Godox has become well known for offering very good quality flash units at a remarkably affordable price. This is why the introduction of the Godox AD200Pro Pocket Flash was so exciting. It offered studio-level light output in a compact design and at a price point which was not too far off what most would spend on a same-brand flashgun.
Usually, studio strobes are large, unwieldy, and expensive, so to have the same functionality in something which is roughly the same size as a regular flashgun is very appealing. But unique design aside, will the Godox AD200Pro cut it in the real world and deliver the same quality of light as expected?
The Godox AD200Pro Pocket Flash comes in a high-quality kit case which includes a Godox H200 Speedlite flash head, bare bulb flash head, flash tube, battery pack, charging cable, and mounting bracket.
The total output is rated at 200W, with nine steps of adjustment from 1/256 to 1/1, recycle times of 0.01 to 2.1 seconds,. It features Manual, TTL, and Multi modes, and the fastest output time is 1/15,380 seconds. The rechargeable lithium battery is good for 500 full-power flashes, which should be enough for most shooting sessions.
Other pertinent specifications for the AD200Pro include a dedicated stable color temperature mode, wireless 2.4 GHz Wireless X System with a built-in wireless receiver, LCD panel, and a basic but very usable umbrella mount.
The unit has been kept plain and simple with the bottom side featuring just a simple tripod screw mount, with another on the side and USB port. The top side of the unit having the usual light sensor. The side of the unit has two release buttons for swapping out the two heads and battery, while the rear features the control panel and simple button layout.
The menu system on the flash is extremely simple and straightforward. It features a simple jog wheel to rattle through the settings and a large red button to quickly test the unit.
Overall, this is well thought out design with just enough features to access the most important settings while not being overwhelming.
The Godox AD200Pro Pocket Flash in Use
As the Godox AD200Pro Pocket Flash is designed to be a compact studio strobe, it won’t exactly fit onto a camera’s hot shoe, but neither can a Profoto B1. This unit is aimed squarely at off-camera lighting, with far more output than a regular flashgun at roughly the same size.
The inclusion of the H200 Speedlite flash head and bare bulb flash head give plenty of options for the quality of light which is emitted. As the AD200Pro will be most likely used with a softbox accessory or umbrella, each flash head will give a good starting point for ultimate light diffusion.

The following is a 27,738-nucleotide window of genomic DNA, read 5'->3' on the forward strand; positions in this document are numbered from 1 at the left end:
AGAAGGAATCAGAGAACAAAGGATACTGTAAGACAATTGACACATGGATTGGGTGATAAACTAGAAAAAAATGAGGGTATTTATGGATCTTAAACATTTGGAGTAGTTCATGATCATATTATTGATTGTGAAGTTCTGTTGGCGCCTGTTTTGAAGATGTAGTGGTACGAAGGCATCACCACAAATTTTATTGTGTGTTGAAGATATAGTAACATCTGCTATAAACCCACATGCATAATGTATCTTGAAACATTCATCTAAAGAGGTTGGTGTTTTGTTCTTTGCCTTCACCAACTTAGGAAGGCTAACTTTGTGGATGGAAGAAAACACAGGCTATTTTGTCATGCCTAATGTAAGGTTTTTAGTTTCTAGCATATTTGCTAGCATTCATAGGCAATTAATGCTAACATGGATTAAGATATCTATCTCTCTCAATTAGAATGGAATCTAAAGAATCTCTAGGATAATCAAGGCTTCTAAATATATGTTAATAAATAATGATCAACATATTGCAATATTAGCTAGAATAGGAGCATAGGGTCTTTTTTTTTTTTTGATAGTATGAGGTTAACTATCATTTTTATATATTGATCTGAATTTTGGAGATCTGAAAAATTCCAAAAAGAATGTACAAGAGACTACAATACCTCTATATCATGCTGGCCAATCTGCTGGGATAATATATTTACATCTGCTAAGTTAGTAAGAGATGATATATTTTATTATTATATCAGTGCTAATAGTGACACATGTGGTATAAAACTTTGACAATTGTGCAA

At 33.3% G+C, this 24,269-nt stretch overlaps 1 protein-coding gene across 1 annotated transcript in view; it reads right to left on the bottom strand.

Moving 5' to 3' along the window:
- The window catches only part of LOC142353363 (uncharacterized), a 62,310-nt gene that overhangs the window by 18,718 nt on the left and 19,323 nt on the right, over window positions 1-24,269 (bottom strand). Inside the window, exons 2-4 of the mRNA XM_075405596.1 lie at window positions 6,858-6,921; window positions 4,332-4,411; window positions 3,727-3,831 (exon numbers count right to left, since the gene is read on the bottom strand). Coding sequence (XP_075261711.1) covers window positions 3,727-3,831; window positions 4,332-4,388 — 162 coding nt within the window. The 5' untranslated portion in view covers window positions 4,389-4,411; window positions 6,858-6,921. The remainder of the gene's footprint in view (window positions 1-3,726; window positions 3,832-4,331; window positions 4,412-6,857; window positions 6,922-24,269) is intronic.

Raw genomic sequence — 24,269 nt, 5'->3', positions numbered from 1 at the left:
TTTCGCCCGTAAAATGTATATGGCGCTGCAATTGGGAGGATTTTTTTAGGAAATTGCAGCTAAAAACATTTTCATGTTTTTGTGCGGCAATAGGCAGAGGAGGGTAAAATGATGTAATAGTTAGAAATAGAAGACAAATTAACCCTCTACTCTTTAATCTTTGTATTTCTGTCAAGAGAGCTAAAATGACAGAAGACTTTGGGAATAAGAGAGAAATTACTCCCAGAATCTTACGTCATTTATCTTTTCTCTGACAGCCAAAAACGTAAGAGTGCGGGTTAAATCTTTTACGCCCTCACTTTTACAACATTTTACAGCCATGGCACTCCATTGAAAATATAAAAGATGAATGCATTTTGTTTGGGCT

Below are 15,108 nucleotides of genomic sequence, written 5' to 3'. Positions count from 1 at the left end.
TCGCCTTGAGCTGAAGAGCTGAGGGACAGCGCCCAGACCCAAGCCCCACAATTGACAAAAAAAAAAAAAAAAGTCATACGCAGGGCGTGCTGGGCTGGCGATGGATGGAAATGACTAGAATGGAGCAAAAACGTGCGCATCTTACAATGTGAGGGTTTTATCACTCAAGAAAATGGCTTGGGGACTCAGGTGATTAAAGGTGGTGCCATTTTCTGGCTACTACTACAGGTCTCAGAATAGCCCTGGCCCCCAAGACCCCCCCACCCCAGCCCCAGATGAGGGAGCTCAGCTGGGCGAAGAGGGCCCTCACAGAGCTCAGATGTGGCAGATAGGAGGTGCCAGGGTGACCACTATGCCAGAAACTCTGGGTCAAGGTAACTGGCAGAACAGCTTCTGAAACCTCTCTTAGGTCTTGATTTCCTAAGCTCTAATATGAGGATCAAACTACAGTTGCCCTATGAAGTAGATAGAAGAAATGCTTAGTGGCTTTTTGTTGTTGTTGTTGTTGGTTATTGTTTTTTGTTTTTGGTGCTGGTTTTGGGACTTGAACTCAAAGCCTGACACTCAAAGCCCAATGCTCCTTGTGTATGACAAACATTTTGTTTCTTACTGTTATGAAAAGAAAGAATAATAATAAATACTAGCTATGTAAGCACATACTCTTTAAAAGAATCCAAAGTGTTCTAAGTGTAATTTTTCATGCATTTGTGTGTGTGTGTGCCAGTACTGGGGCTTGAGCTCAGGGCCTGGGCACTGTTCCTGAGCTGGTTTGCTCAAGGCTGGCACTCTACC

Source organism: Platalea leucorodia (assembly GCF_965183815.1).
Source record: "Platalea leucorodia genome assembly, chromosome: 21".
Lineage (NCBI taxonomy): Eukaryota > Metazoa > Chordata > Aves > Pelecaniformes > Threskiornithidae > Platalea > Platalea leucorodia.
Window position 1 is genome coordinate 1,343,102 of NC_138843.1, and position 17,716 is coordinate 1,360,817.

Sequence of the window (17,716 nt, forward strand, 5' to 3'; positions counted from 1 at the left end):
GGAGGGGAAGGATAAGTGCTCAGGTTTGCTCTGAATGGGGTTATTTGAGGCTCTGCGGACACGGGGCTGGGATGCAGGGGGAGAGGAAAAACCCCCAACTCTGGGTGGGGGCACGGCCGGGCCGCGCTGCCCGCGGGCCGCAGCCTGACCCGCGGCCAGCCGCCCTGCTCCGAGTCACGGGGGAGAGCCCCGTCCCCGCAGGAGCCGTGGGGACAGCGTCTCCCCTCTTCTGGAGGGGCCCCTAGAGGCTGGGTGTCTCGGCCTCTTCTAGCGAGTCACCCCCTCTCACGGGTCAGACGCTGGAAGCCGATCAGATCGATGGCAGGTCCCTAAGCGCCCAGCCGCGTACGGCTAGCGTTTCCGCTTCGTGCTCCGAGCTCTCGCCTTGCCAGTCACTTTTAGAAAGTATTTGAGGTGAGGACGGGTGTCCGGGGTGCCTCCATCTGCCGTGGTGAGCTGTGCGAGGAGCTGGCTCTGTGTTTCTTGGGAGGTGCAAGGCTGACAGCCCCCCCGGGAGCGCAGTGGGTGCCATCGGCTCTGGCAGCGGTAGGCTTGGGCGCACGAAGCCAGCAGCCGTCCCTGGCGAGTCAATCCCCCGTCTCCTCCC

The unit covers full TTL and manual modes, with fully automatic TTL providing respectable exposures without having to minutely dial in specific settings. For the most control, manual settings can be easily dialed in for just the right amount of light coverage. If more advanced features such as first and second curtain and High-Speed Sync are needed, then these can be quickly accessed via the rear panel.
The unit benefits from a built-in wireless receiver, which is compatible with Nikon, Canon, Sony, Olympus, and Fuji TTL. There’s also the option of stacking up two AD200Pro units together with the optional Godox Dual Power Flash Bracket. This is a Bowens S-type version which will be suitable for regular studio strobe sized softboxes.
The 200 watts of total output power is sufficient enough to fill the gap between the highest output studio strobes and a regular flashgun. There’s enough coverage from the unit for full body shots as just one light source or part of a multi-light setup. This means that unless you need huge amounts of light output, the AD200Pro is more than capable of covering most lighting situations.
How Does It Compare?
As the Godox AD200Pro pocket flash fits such a narrow niche being a super portable strobe, its nearest neighbor has to be the Godox AD200 which can be seen as the previous version. On paper, both units seem to have more or less the same power output and features, but the AD200Pro has slightly tweaked operations. Both units have a built-in modeling light and can be easily triggered via their wireless systems.
For the slight increase in price, it’s worth diving into the AD200Pro. As with all these things, it’s a good chance that some of the behind-the-scenes bugs have been ironed out with the latest version.
|Godox AD200Pro||Godox AD200|
|Controls||TTL, Manual, Multi||TTL, Manual, Multi|
Godox has either unwittingly or very strategically slotted the AD200Pro into the narrow camp of those who need strobe-like output, in a regular flashgun sized package. There’s enough power in this unit for both studio and outdoor work, with the unit being compact enough to fit into a regular camera kit bag at a push.
However, the included carry case is recommended to use at all times, with especially the bare bulb head. The unit itself needs careful handling as it doesn’t feel like it can take the bumps and knocks of a regular flashgun, studio strobe.
This is where Godox has slotted into the camera world in general. Providing similar features to same-make versions, just with a looser build quality. However, with careful handling, this unit should last you in the long run.
The flash unit can also be expanded with a bunch of very useful accessories including the previously mentioned dual power flash bracket, along with rounded flash heads and replacement bulbs.
In total, the AD200Pro is a very capable flash with all the facilities you could need if you’re happy with its 200W output. The price point is also reasonable considering its power, which makes it a great companion for those who need to travel light.